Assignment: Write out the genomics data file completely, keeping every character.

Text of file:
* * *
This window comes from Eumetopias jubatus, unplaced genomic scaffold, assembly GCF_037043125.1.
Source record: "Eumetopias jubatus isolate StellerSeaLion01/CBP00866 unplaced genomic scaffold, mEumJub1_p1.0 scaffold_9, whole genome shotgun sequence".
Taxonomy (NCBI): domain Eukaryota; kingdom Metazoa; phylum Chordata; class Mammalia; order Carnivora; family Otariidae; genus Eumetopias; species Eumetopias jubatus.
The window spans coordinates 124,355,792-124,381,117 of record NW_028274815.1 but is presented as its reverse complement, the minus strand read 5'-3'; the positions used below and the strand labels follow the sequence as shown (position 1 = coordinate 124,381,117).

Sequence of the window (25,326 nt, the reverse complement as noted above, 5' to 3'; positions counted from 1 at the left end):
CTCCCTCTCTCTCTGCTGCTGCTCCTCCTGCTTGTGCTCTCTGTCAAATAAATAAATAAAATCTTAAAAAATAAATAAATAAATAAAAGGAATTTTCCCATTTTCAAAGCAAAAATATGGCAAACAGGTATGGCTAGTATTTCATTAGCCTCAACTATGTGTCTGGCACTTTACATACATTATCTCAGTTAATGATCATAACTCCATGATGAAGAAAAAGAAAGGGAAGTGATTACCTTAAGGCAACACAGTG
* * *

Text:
This window comes from Eumetopias jubatus, unplaced genomic scaffold, assembly GCF_037043125.1.
Source record: "Eumetopias jubatus isolate StellerSeaLion01/CBP00866 unplaced genomic scaffold, mEumJub1_p1.0 scaffold_9, whole genome shotgun sequence".
Taxonomy (NCBI): domain Eukaryota; kingdom Metazoa; phylum Chordata; class Mammalia; order Carnivora; family Otariidae; genus Eumetopias; species Eumetopias jubatus.
The window spans coordinates 124,355,792-124,381,117 of record NW_028274815.1 but is presented as its reverse complement, the minus strand read 5'-3'; the positions used below and the strand labels follow the sequence as shown (position 1 = coordinate 124,381,117).

Sequence of the window (25,326 nt, the reverse complement as noted above, 5' to 3'; positions counted from 1 at the left end):
CTCCCTCTCTCTCTGCTGCTGCTCCTCCTGCTTGTGCTCTCTGTCAAATAAATAAATAAAATCTTAAAAAATAAATAAATAAATAAAAGGAATTTTCCCATTTTCAAAGCAAAAATATGGCAAACAGGTATGGCTAGTATTTCATTAGCCTCAACTATGTGTCTGGCACTTTACATACATTATCTCAGTTAATGATCATAACTCCATGATGAAGAAAAAGAAAGGGAAGTGATTACCTTAAGGCAACACAGTG